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If you know your cocktail bartender from the Boston or Parisian then you’re likely to be one of  the 50 per cent of cocktail drinkers who say they have a cocktail bar and equipment in their own home, according to a recent survey. Around one in five also claimed they were “cocktail enthusiasts” and one in four said they were keen to “master the skills of cocktail-making in the future”. READ MORE on a wide range of Alchemy Bar courses


  • The first type of cocktail shaker… was a jar gourd used as a closed container in Mexico and South America around 7,000 BCE.

The first modern cocktail shaker… was said to be invented by an innkeeper who was holding two different sized container mouths together while pouring drinks and then decided to give them a “shake”.

New wave of cocktail devotees

There’s no doubt that cocktails and the esteemed mixing craft of the cocktail bartender is transforming bar catering to serve a new wave of cocktail devotees. The survey of 2000 adults which was commissioned by Gordon’s, Baileys and Tanqueray Gin also found that more one in three (37 per cent) enjoy cocktails both pre-dinner and after the meal.

With the passion for all things cocktail – in particular, flair bartending “shaking it up” at all types of gatherings – it’s no surprise to see many a moving bar at a pop up social event. Interest in the tongue-tingling art of cocktail-making may be mixing it big time but to go from cocktail enthusiast to expert cocktail bartender you need to master your shakers.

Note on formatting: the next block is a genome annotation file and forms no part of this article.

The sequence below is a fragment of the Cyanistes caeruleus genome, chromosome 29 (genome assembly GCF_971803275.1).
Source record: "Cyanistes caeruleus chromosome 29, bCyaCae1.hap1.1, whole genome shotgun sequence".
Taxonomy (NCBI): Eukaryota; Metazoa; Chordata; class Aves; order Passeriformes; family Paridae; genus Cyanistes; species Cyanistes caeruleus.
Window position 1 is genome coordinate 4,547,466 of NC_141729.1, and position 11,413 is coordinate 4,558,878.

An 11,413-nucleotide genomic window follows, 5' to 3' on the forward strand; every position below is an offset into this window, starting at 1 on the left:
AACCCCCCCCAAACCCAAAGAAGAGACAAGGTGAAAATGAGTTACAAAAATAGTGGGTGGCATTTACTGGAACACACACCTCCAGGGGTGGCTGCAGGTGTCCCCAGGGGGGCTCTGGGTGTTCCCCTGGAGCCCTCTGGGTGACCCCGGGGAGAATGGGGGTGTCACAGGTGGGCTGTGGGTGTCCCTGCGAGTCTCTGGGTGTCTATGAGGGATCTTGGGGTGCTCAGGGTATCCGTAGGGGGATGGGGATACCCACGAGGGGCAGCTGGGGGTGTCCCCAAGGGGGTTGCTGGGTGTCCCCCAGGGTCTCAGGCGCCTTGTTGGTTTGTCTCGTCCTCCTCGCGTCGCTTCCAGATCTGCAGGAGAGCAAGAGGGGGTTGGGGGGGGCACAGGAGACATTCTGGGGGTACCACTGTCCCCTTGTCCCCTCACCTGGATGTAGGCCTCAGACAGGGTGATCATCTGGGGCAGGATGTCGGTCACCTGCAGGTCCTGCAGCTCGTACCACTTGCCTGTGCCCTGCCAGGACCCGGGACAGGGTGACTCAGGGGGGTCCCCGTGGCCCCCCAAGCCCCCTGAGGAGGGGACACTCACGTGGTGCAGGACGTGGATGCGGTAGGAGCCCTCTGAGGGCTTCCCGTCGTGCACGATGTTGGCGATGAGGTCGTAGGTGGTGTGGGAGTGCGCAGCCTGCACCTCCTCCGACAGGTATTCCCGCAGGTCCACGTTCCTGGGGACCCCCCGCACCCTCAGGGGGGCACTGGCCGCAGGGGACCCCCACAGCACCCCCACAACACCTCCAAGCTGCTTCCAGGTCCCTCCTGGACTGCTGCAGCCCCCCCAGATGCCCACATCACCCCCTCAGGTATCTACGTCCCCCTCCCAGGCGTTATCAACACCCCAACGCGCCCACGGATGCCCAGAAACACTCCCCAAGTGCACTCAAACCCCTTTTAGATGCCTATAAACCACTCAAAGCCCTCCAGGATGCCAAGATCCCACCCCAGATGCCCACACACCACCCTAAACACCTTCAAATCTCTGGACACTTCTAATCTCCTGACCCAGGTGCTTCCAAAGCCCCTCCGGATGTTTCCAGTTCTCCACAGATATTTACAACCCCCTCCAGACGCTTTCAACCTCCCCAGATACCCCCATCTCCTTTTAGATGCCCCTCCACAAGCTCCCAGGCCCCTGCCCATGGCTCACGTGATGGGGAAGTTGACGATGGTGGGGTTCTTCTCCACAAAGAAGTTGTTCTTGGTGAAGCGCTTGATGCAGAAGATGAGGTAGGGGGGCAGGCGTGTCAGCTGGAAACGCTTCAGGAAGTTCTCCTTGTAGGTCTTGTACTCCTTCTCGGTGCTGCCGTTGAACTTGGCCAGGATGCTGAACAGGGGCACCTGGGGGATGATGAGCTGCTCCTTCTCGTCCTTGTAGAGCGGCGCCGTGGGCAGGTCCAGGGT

Introducing the three basic cocktail shakers

It’s definitely the most vital component in the mixology toolkit. A keenly flourished cocktail shaker enables all the ingredients to be finely mixed and crucially, chilled by the ice cubes with minimal dilution.

Here is a brief introduction to the three basic cocktail shakers – the Boston, the Cobbler (also referred to as the 3-piece shaker) and the Parisian.

The Boston – generally considered the choice of the professionals – consists of a conical shaped tin with a rim of around 9 – 10cm to allow a smaller glass to fit snugly inside but stops about a quarter of the way down to create a seal. Its large volume enables more than one drink can be shaken at any one time.

The Cobbler  – often used by beginners – has a smaller volume main container than the Boston. A lid with built-in strainer holes covered by a cap whilst being shaken is designed to remove the need for a separate cocktail strainer when pouring in to a glass.

The Parisian Shaker – also known as the French shaker – is a 2-piece cocktail shaker with the top half fitting well with the lower half. In-between the Boston and the Cobbler, the Parisian has the shape of the Cobbler but without the built-in strainer.


Shaking it up the flair bar way
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Author Costas Nicolaides

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